"I have been insulted, outraged, sir!"
The old man gazed at her in surprise, repeating, outraged!"
Yes, sir! contemned, despised, scorned, insulted, outraged, rejected !"
The old man placed his hands upon the arms of the chair, and gazed in astonishment, exclaiming, "Insulted! outraged! Whom? You, my daughter! Miss Clifton! Impossible!" "Yes, sir! me, your daughter, Carolyn Clifton !" "Who has presumed-who has dared-"
"Captain Clifton, sir, has dared!" replied the indignant beauty, rising in her excitement.
The old gentleman stared at her in blank wonder for a minute, and then, taking her hand, "Sit down, sit down, sit down, sit down," he kept repeating, "and tell me all about it."
Carolyn drank a glass of ice-water that stood near her on the table, and then, in a cooler manner, told her father exactly what had passed, and how it had finally ended.
The old gentleman scratched his snow-white head in vexation and perplexity, but the winter bloom of his broad, rosy face was neither heightened nor lowered at the hearing of the tale. He did not by any means display the indignation the offended beauty had expected.
"Well,, sir!" at last she said rather haughtily, "what do you say to this ?"
He put his arm fondly around her waist, and drew her to him, saying, caressingly,, "You're a fool, Carolyn-a vain,, jealous little fool, that's all! Nay, now, no airs
with your old father. According to your own showing, it has been Archer that has been contemned, despised, scorned, insulted, outraged, rejected, and the rest of it, and upon no just grounds either, as I can easily prove to you. I am very much mortified, deeply humbled, indeed, to hear that my daughter, a high-born young maiden, should have forgotten her feminine pride and delicacy, and reproached her lover with an intimacy with a mountain-girl-a race of women, with very few exceptions, so low and wretched that a young lady should ignore their very existence. O' my conscience, Carolyn! why do you not cover your face, and die with humiliation? I do not wonder a man of such high honour and delicate sensibility as Archer Clifton should have been shocked and disgusted. Nay, my child, no airs with me! No tossing of the head and curling of the lip with me! I am your father. You must listen to me. You have done Archer the most outrageous injustice; and your jealousy is as ridiculous as it is! indelicate. In the first place, this girl, though brought up on the mountain, comes of respectable, if humble parentage, and possesses, by all accounts, a higher-toned moral and intellectual nature than most young ladies are endowed with. She is as far removed from vice as my own Carolyn. In the second place, she is the protégée of Mrs. Clifton, as well as of Captain Clifton, and enjoys that excellent lady's esteem and friendship, spending half of every day in her company, except when visitors are at the house. In the third and last place, she is not a beautiful woman, but an ugly child, being scarcely fourteen years of age, and having the ugliest face I ever saw in my life at least, I think so, though Mrs. Clifton says it is a noble face. It has large features, and is full of strength and expression, like a boy's. There, now, that's all. Now what do you think of yourself?"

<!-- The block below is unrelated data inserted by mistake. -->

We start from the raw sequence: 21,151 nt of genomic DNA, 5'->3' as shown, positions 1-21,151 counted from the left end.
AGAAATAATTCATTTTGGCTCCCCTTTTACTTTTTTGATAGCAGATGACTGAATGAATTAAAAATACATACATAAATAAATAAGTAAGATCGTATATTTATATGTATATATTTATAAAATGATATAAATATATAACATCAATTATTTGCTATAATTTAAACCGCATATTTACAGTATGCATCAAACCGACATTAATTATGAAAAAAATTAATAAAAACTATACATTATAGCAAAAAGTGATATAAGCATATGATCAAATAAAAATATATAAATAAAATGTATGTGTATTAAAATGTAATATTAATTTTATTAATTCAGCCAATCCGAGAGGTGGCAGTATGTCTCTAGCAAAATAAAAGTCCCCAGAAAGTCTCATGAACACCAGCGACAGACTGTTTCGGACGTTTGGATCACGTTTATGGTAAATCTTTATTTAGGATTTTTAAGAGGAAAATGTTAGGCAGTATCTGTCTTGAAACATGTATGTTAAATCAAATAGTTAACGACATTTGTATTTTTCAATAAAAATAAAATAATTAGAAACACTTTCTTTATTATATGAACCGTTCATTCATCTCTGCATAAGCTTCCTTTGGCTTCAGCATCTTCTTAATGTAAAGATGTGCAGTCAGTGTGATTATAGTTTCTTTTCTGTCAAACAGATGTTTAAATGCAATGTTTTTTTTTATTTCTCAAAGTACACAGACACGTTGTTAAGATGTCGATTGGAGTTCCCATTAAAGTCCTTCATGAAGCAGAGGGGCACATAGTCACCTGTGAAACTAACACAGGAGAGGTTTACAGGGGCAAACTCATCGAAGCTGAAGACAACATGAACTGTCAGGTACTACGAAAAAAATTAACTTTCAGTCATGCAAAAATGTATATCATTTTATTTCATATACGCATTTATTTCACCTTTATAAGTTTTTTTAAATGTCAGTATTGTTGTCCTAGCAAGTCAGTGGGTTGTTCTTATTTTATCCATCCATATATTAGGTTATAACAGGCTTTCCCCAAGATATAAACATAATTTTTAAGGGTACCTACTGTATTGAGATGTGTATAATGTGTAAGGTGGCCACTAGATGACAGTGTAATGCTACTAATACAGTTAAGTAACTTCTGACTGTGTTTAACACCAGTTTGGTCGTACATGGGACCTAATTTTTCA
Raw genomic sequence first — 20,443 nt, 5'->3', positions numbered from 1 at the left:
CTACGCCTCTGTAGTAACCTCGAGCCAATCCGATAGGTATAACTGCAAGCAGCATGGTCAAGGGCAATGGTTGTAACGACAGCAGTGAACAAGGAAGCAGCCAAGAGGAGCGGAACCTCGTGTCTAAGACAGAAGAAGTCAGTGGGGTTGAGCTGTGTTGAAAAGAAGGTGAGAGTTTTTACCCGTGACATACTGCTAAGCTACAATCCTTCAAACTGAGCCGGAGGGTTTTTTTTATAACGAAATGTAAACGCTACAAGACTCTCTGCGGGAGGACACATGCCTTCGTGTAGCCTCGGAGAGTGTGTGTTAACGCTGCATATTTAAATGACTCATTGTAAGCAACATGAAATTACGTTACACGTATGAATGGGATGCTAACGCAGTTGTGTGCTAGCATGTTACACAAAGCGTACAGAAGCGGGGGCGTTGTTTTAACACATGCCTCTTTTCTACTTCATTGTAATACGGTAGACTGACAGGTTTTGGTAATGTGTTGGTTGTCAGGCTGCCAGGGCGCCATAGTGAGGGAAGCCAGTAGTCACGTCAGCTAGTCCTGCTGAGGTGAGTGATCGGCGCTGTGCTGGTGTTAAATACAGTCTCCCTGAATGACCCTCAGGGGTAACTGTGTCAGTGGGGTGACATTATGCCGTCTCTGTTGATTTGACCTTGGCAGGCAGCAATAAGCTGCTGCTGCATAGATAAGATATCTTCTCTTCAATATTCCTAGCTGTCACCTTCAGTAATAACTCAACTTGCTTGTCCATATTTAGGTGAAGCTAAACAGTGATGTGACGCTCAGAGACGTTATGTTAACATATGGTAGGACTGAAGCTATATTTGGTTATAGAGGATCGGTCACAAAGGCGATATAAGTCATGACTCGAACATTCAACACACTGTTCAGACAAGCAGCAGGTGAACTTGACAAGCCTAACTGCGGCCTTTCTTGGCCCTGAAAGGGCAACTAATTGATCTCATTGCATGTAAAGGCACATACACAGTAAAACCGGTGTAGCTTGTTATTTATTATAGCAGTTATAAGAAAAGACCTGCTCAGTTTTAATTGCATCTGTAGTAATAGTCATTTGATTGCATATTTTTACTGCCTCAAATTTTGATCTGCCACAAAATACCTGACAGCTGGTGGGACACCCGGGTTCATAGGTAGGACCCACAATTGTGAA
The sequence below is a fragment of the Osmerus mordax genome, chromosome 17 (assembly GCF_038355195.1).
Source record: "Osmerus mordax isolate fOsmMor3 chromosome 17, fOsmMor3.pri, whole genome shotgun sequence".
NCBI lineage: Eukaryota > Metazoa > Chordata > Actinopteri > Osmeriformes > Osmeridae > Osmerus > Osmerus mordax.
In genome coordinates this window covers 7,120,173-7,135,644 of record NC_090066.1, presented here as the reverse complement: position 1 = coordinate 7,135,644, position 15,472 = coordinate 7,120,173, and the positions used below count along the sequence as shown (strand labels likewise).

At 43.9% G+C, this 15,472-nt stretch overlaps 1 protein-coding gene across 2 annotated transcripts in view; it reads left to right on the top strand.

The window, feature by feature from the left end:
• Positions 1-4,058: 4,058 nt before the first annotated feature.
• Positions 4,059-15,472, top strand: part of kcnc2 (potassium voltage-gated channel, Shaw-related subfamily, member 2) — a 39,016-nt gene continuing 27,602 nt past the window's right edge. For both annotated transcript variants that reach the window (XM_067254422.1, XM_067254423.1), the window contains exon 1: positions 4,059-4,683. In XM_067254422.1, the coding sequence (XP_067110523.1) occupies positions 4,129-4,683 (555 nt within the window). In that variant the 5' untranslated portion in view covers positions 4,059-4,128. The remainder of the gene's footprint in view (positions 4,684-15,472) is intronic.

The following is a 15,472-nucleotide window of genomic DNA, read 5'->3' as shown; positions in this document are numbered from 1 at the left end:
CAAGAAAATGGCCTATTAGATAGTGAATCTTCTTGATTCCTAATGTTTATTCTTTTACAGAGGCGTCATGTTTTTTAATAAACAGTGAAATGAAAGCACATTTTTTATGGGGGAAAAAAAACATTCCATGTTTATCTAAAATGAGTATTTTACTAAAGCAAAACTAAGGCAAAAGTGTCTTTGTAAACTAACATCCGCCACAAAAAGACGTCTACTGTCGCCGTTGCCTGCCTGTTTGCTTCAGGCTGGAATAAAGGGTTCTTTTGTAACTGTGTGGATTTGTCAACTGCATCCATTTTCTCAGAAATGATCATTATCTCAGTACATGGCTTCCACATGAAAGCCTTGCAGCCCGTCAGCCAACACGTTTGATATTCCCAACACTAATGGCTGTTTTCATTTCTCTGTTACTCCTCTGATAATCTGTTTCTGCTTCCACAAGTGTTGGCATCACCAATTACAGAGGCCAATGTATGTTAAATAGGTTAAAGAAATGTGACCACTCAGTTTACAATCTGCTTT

During this short explanation, Carolyn's beautiful countenance had changed expression as rapidly and as variously as, during the lay of the minstrel, the harp changes and varies its notes. At its close, she dropped down by the side of the old man, and, throwing her arms and her head upon his knees, in utter weakness and dejection, sobbed, "Father, how shall I ever be forgiven ?"
He raised her to his knee, and, putting his arm around her waist, drew her head upon his bosom, and said, "It